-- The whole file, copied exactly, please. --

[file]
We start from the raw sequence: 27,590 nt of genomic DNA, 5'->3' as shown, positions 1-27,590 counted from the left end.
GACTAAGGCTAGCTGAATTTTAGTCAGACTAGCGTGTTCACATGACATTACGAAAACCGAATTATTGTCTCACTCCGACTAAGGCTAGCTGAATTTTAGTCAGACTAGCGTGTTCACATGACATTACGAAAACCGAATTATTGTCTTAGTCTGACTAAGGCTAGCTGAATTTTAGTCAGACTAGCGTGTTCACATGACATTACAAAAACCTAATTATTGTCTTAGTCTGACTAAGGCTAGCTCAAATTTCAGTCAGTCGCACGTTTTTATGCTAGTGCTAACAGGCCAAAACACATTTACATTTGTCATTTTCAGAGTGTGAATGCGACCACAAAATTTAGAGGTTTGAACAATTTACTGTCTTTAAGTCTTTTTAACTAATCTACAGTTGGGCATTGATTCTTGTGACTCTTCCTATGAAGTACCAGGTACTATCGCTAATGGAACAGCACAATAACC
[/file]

We start from the raw sequence: 27,590 nt of genomic DNA, 5'->3' as shown, positions 1-27,590 counted from the left end.
GACTAAGGCTAGCTGAATTTTAGTCAGACTAGCGTGTTCACATGACATTACGAAAACCGAATTATTGTCTCACTCCGACTAAGGCTAGCTGAATTTTAGTCAGACTAGCGTGTTCACATGACATTACGAAAACCGAATTATTGTCTTAGTCTGACTAAGGCTAGCTGAATTTTAGTCAGACTAGCGTGTTCACATGACATTACAAAAACCTAATTATTGTCTTAGTCTGACTAAGGCTAGCTCAAATTTCAGTCAGTCGCACGTTTTTATGCTAGTGCTAACAGGCCAAAACACATTTACATTTGTCATTTTCAGAGTGTGAATGCGACCACAAAATTTAGAGGTTTGAACAATTTACTGTCTTTAAGTCTTTTTAACTAATCTACAGTTGGGCATTGATTCTTGTGACTCTTCCTATGAAGTACCAGGTACTATCGCTAATGGAACAGCACAATAACC